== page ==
Then one of them said, “Wait, or do they actually fit? Like this? She turned the pieces and, voila, the words, “Thank You” appeared.

    But, after considering it for a moment, they eventually decided to place the two pieces in proximity to each other, but not touching. It was important for them to have seen that the pieces could fit, but weren’t currently connected. The process itself had not simply allowed them to express their thoughts, but had in fact furthered their thinking. Starting from an initial complaint, they had come up with a more nuanced understanding. Their final quote: “Community Relationships (puzzle pieces): They do fit, but they’re misaligned.”

    That first pair started with an idea and looked for an object to represent it. Others were strongly drawn to an object and then let a meaning emerge. For instance, one person kept coming back to an old compact disk.

    Eventually she placed it in the center and then said, “Oh! It would spin, and it’s reflective and shiny!” Her final quote: “Creativity (CD): Keep spinning out those ideas!”

    Some had no trouble choosing at all. “Outdoors!” said one woman, immediately reaching for a pinecone and plopping it down. That was her full quote: “Outdoors (pinecone)!” An important dynamic of the map is not just what objects are picked, but where they are placed in relationship to other objects. In this case, it’s significant that the outdoors pinecone is in close proximity to the CD of creativity and spinning out ideas. Others who came by later commented on the truth of that, that we, and children, are stimulated by time in nature and emerge with more ideas spinning out of us. It’s a small and simple truth; it’s also profound and needed to be captured in our map.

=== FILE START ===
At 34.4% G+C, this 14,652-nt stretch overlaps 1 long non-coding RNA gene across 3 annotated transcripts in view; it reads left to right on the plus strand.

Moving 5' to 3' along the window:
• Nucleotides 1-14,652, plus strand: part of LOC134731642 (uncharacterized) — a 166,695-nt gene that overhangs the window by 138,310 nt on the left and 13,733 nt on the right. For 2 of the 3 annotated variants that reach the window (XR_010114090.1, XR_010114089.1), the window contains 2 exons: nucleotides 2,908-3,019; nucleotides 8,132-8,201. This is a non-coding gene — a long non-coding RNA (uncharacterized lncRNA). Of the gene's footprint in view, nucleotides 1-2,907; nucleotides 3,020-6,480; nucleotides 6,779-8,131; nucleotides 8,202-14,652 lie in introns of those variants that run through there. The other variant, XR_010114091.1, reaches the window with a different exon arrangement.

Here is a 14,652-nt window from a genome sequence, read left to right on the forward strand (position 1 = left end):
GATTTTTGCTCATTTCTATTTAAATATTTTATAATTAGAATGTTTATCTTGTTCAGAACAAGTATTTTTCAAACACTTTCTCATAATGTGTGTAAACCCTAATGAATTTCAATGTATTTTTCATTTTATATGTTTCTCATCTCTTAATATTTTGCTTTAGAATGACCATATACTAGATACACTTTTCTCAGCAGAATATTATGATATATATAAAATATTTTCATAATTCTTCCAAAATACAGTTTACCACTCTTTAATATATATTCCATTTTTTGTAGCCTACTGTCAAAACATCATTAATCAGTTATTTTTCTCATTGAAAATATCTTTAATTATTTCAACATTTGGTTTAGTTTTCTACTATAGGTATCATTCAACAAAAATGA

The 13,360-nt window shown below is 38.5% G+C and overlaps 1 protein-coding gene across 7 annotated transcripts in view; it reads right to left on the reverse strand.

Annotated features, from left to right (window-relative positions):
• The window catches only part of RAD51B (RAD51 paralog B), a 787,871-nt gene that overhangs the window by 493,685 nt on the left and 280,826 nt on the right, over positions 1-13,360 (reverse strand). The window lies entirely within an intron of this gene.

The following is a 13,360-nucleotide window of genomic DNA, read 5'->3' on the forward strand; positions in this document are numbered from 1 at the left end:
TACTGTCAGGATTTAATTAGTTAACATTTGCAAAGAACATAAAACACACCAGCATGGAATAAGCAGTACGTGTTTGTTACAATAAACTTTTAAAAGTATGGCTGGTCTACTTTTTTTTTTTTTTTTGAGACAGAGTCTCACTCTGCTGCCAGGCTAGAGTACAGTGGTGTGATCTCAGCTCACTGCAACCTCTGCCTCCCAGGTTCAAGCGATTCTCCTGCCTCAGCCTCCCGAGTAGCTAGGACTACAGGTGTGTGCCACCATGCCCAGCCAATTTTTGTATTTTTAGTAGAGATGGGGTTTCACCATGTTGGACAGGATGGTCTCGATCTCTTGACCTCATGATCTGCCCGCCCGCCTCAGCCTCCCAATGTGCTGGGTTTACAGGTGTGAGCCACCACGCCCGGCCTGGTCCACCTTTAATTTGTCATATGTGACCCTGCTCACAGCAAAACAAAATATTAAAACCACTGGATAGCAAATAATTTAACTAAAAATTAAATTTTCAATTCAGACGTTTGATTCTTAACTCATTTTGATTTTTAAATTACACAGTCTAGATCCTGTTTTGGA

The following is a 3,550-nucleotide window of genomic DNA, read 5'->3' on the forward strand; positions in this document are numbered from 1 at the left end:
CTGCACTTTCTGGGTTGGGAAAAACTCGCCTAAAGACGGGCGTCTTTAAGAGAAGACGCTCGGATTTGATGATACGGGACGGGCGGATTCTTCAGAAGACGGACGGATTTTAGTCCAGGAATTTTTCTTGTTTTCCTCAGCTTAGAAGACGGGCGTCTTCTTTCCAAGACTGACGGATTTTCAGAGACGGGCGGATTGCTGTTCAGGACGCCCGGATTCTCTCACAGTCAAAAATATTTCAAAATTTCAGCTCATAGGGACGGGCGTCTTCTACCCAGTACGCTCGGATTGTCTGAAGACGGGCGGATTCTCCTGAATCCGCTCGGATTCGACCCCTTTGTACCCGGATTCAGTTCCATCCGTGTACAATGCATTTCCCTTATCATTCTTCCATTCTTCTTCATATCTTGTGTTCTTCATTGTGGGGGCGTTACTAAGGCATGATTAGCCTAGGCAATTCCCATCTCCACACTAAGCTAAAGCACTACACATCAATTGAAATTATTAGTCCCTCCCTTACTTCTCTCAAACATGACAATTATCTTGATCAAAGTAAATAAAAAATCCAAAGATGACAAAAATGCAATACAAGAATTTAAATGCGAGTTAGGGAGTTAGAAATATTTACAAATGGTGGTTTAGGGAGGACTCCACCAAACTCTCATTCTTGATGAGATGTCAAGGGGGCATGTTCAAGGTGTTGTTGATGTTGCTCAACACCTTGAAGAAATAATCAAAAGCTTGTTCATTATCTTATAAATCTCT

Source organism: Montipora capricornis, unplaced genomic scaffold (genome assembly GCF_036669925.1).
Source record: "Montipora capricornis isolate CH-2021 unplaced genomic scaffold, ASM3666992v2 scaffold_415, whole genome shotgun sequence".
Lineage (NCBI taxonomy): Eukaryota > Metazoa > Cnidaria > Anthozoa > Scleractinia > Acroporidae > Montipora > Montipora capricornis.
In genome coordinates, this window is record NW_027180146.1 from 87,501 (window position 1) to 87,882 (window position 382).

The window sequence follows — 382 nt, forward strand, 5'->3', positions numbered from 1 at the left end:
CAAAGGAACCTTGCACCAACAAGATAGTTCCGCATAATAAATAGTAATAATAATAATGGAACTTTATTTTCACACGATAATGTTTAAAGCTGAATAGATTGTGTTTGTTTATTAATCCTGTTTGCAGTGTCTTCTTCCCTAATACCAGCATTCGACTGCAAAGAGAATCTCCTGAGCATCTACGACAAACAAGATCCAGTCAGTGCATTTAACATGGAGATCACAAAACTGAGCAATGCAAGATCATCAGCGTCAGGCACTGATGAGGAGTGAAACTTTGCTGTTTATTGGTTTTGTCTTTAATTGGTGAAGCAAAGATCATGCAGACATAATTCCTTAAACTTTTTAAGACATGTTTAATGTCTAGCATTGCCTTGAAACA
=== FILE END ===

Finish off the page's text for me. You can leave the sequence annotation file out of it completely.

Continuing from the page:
Several other items were similarly clear to everyone that saw them: the “Tinker Toy of Play,” the Bird of “Launching kids so they can fly” and the worn Elastic Circle of “Hoops we have to jump through.” Although these are clear representations of elements that most observers would agree are features of our system, it is important to place them in the map.

    In any efforts to co-create a future evolution of the system, we wouldn’t want to leave out play or launching kids, and we would want to deal with those nagging hoops.


    We can really see the co-construction going on in a conversation about a corn cob. Someone had picked it for its color and texture but was feeling bad that all its kernels were gone. It certainly had been a nourishing thing. . . but what was it now? At that point, another participant chimed in to suggest the empty cob being “the wise woman who has given away all her kernels.”

    The corn cob is now standing for the wise elders of our network whose kernels of wisdom nourished generations. Interestingly, this is the only item in the map that represents an individual human role in the system. In a system that depends so heavily on human beings – children, caregivers, educators, family members – it’s interesting that most of the elements of our map were abstract concepts. What does that say about how we perceive the system with its conflicts, agreements and sources of power. Would adding more human elements help us to reframe our challenges? And where does the Reggio-Inspired Network fit into Minnesota’s early childhood system?

    Another item reveals a desire to synthesize and operationalize an abstraction – a lump of concrete. Concrete is both a mixture that includes gravel and cement and also a durable material that forms foundations. It’s human-made, mixed by trial and error. Concrete is a common metaphor for things that have substance and aren’t only abstract. The quote for this item: “(Concrete): Mixing it up; Starting with something concrete in all the change; try the best and leave behind the baggage.”